Inactivated influenza vaccine effectiveness and an analysis of repeated vaccination for children during the 2016/17 season

on behalf of the Keio Pediatric Influenza Research Group

Research output: Contribution to journalArticlepeer-review

24 Citations (Scopus)


Objectives: We assessed the vaccine effectiveness (VE) of inactivated influenza vaccine (IIV) in children 6 months to 15 years of age during the 2016/17 season. In addition, we estimated the impact of repeated vaccination in children on VE. Methods: Our study for VEs in preventing influenza and admission due to influenza were conducted according to a test-negative case-control design (TNCC) based on influenza rapid diagnostic test results. We also analyzed the VE by vaccine status in the current and previous seasons for the impact of repeated vaccination. Results: During the 2016/17 season, the quadrivalent IIV was used in Japan. The adjusted VE in preventing influenza illness was 38% (95% CI, 29–46) against influenza A and 39% (95% CI, 18–54) against influenza B. Infants showed no significant VE. The VE in preventing hospitalization was not demonstrated. For the analysis of repeated vaccination, the vaccine was effective only when immunization occurred in the current season. The children who were immunized in two consecutive seasons were more likely to develop influenza compared to those immunized in the current season only (odds ratio, 1.58 [95% CI, 1.05–2.38], adjusted odds ratio, 1.53 [95% CI, 0.99–2.35]). However, the odds ratio of repeated vaccination was not significant when the analysis excluded those who developed influenza in the previous season. Conclusions: VE in children in the 2016/17 season was similar to values previously reported. Repeated vaccination interfered with the VE against any influenza infection in the 2016/17 season. The results of our study suggest that decreased VE by repeat vaccination phenomenon was associated with immunity by influenza infection in the previous season. However, the influenza vaccine should be recommended every season for children.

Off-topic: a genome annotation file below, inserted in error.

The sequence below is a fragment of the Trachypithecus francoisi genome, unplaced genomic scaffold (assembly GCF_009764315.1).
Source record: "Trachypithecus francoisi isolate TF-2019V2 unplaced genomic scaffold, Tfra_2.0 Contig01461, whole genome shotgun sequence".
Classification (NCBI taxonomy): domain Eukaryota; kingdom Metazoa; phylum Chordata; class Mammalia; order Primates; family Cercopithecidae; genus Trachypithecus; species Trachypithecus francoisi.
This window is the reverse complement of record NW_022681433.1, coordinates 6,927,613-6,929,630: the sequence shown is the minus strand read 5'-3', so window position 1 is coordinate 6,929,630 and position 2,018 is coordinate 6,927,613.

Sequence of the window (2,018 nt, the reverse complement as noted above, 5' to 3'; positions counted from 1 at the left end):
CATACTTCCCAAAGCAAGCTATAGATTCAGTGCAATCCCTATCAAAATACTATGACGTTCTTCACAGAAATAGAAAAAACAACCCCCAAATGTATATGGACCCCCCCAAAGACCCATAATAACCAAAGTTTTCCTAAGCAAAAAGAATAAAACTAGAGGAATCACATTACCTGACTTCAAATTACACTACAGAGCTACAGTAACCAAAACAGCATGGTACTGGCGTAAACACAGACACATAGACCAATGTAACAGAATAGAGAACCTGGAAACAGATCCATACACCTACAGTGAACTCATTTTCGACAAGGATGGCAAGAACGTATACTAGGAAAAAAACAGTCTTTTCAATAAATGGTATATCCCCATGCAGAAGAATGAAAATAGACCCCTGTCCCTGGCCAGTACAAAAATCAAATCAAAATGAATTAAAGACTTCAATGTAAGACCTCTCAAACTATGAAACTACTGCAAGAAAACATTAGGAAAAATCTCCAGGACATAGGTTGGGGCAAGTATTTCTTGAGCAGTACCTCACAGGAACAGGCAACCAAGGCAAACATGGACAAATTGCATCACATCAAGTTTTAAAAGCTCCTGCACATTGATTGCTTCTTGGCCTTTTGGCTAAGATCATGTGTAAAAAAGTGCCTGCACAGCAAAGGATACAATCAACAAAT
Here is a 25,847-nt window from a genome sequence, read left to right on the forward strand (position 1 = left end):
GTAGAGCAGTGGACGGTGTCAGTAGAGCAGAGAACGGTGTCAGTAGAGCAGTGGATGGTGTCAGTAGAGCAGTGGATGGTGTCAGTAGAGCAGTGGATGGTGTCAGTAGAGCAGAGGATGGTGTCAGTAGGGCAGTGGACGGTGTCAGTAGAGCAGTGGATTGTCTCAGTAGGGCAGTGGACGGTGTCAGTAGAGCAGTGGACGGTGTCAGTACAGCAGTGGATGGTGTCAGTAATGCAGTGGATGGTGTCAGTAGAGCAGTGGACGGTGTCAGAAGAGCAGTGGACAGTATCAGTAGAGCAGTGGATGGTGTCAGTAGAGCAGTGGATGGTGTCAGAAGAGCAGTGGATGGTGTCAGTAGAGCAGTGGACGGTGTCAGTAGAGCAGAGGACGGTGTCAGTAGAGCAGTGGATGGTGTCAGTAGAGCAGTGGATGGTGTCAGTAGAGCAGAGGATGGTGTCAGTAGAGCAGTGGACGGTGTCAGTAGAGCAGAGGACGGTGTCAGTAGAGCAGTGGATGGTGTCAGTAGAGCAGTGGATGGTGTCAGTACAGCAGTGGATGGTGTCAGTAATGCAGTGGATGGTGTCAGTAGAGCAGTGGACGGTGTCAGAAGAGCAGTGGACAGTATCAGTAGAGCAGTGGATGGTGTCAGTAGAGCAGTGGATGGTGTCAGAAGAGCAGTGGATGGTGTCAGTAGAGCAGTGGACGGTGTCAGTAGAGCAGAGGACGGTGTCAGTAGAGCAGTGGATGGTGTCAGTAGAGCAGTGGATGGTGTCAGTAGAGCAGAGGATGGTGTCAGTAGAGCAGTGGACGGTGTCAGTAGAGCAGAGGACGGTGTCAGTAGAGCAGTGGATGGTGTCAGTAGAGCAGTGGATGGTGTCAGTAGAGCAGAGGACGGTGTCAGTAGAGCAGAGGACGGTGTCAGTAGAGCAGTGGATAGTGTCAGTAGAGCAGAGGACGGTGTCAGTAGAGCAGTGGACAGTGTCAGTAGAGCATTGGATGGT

Original languageEnglish
Pages (from-to)5510-5518
Number of pages9
Issue number37
Publication statusPublished - 2018 Sept 5


  • Children
  • Effectiveness
  • Hospitalization
  • Influenza vaccine
  • Repeated vaccination
  • Test-negative case control design

ASJC Scopus subject areas

  • Molecular Medicine
  • General Immunology and Microbiology
  • General Veterinary
  • Public Health, Environmental and Occupational Health
  • Infectious Diseases


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